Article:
Introducing Bambanani Gwedla

Written by Bambanani Gwedla

Growing up, I always had a passion and desire for helping others and using my knowledge to be of service to others. Enrolling and completing a BA degree in Social sciences at the University of Johannesburg fueled this long childhood dream of mine. More than that, it opened my eyes to different ways of understanding the challenges that our society faces and different ways of relating to people.

From early on in my university career, I would get particularly excited whenever I attended a module with a gender component. I felt particularly strongly affiliated with topics discussed in these lectures. Within the social sciences, I soon found my area of interest: gender and feminist studies.

During my Honours degree in Industrial Sociology, I delved deeper into gender and feminist studies in my honours research project. In this project, I looked at the attitudes that students have towards family planning, and by the time I had completed my research project, I was more than convinced that gender was the area I wanted to focus on! My research interest in gender continues in my Master’s research dissertation, where I will explore another area of gender. I will be looking at gender within spaces and how gender and space work together. More specifically I am interested in gender norms and gender dynamics and whether these have changed or have been impacted by the move to the virtual learning space as a result of the COVID-19 pandemic.

In short, being part of the fruSTRAIGHTingthenorm team was an opportunity I could not miss! The project both aligned with my career aspirations as well as my ambition to help improve the world. The fruSTRAIGHTingthenorm project is one way in which I challenge the issues that our society faces and have made a norm regarding gender, sexuality and sex. I also see it as a learning opportunity for myself as I gain knowledge from experts in the field of heteronormativity, gender and sexuality and work towards fruSTRAIGHTingthenorms regarding heteronormativity in South Africa.

Introduction to Celene Coleman

Written by Celene Coleman

I am honoured to be a part of this team researching and challenging heteronormativity in South Africa, early in my career. I obtained my Bachelor of Arts (BA) in Psychology, BA honours in Sociology and am currently working on my MA in Sociology (RD), all at the University of Johannesburg. In my undergraduate studies my research focused on the perceptions of female bus drivers. During my honours I explored how social media is used to gain an understanding of current affairs. My MA research focusses on students’ perceptions of menstruation at the University of Johannesburg.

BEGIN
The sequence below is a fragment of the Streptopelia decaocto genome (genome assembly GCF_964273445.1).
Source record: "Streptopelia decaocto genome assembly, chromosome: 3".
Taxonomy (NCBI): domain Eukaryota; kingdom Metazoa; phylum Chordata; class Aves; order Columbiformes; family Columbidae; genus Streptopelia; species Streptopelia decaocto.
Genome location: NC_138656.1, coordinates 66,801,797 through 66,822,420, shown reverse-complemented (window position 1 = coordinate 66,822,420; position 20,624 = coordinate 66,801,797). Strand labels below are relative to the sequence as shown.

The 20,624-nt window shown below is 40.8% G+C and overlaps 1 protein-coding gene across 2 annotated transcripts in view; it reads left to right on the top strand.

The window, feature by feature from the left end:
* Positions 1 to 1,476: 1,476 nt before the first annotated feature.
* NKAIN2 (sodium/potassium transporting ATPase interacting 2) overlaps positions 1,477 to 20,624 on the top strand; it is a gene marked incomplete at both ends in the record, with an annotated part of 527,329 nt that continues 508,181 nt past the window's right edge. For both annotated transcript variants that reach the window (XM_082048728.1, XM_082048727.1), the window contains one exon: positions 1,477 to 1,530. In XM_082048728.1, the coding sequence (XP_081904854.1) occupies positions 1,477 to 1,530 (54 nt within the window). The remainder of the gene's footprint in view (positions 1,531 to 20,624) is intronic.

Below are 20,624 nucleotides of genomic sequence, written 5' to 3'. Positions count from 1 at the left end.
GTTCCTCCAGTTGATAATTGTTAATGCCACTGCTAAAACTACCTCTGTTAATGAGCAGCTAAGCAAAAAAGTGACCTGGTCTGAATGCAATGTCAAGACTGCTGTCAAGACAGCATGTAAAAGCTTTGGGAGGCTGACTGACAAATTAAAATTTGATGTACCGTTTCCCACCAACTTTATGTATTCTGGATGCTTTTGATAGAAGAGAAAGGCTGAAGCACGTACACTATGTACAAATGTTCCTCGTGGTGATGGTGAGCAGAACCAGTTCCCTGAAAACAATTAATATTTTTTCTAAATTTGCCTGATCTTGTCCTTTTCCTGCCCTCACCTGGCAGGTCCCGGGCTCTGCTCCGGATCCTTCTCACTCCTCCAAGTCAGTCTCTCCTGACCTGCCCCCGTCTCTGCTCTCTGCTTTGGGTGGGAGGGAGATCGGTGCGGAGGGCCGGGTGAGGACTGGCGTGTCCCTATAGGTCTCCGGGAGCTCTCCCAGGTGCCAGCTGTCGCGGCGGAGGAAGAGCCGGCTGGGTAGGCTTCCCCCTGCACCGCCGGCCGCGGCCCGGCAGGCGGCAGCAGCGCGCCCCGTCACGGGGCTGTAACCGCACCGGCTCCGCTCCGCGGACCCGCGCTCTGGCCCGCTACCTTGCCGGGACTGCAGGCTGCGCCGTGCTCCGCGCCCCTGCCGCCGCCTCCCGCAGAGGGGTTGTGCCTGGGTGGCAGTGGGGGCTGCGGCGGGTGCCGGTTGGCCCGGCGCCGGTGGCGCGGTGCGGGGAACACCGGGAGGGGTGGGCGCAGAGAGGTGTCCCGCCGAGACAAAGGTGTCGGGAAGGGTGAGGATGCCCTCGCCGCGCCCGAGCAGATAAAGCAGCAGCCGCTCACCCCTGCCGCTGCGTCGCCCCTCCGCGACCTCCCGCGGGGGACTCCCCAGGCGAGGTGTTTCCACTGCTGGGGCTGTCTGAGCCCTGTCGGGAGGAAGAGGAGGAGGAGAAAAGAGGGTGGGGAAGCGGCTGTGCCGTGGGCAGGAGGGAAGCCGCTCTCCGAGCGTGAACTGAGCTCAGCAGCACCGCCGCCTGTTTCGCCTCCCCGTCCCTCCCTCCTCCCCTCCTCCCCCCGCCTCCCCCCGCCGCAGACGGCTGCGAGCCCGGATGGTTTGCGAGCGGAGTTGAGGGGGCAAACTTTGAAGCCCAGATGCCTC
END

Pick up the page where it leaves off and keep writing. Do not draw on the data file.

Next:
During my honours year, I had the privilege to worked closely with Dr Smuts as her intern. Through her expertise and research I was introduced to the world of heteronormativity and sexuality. I soon gained a keen interest into the field of sexuality and feminist studies. Studying heteronormativity aligns with my interests of researching areas which I feel are undergoing change, or are in need of change within society.

I am very excited to be working with such a diverse team and the broad array of knowledge I will be able to gain from the interaction. I look forward to growing as a researcher and young academic and am confident that the lessons I will learn throughout this research will help me grow in my sociological career.

What is Heteronormativity? And why should we care?

By Letitia Smuts

What is heteronormativity?

Heteronormativity is the belief that heterosexuality (the physical attraction between a man and a woman) is the only normal and natural expression of sexuality. This creates a hierarchal norm that privileges heterosexuality and constructs any type of sexuality that falls outside of this norm as deviant. More so, it is the idea that there are only two sexes and genders, which comes with certain restrictive expectations on how to look and behave.

This project is interested in ways to deconstruct the norm, smash gender binaries, and rewrite the normative sexual script.

When does something become the norm?

When the majority says so. When a group of individuals take ownership of the script and force it on all people.

Why is it problematic to talk about norms and ‘the normal’?

Because it excludes any individuals that do not fall within said norm. The thing about exclusion is that it purposively (and often violently) prohibits certain people from being themselves in different social spaces, loving who they want to love, and expressing said love in public for all to see.

Why is it important to frustrate and disrupt the norm?

Because if we want a transformed and progressive society, where everyone’s gendered and sexual preferences are celebrated – rather than ridiculed – we need to actively build towards such a society.  

Is it possible?

We think so. And, we will continue raising pertinent issues that challenge heteronormative and gender normative views to make this a better South Africa for all.

“Heterosexuality is not normal, it’s just common” – Dorothy Parker

If you want to hear more on this topic, please check out Dr Smuts’ presentation titled: ‘Heteronormativity: What is it & why should we care?’ presented on 24 March 2021 at the UJ Wednesday Seminar.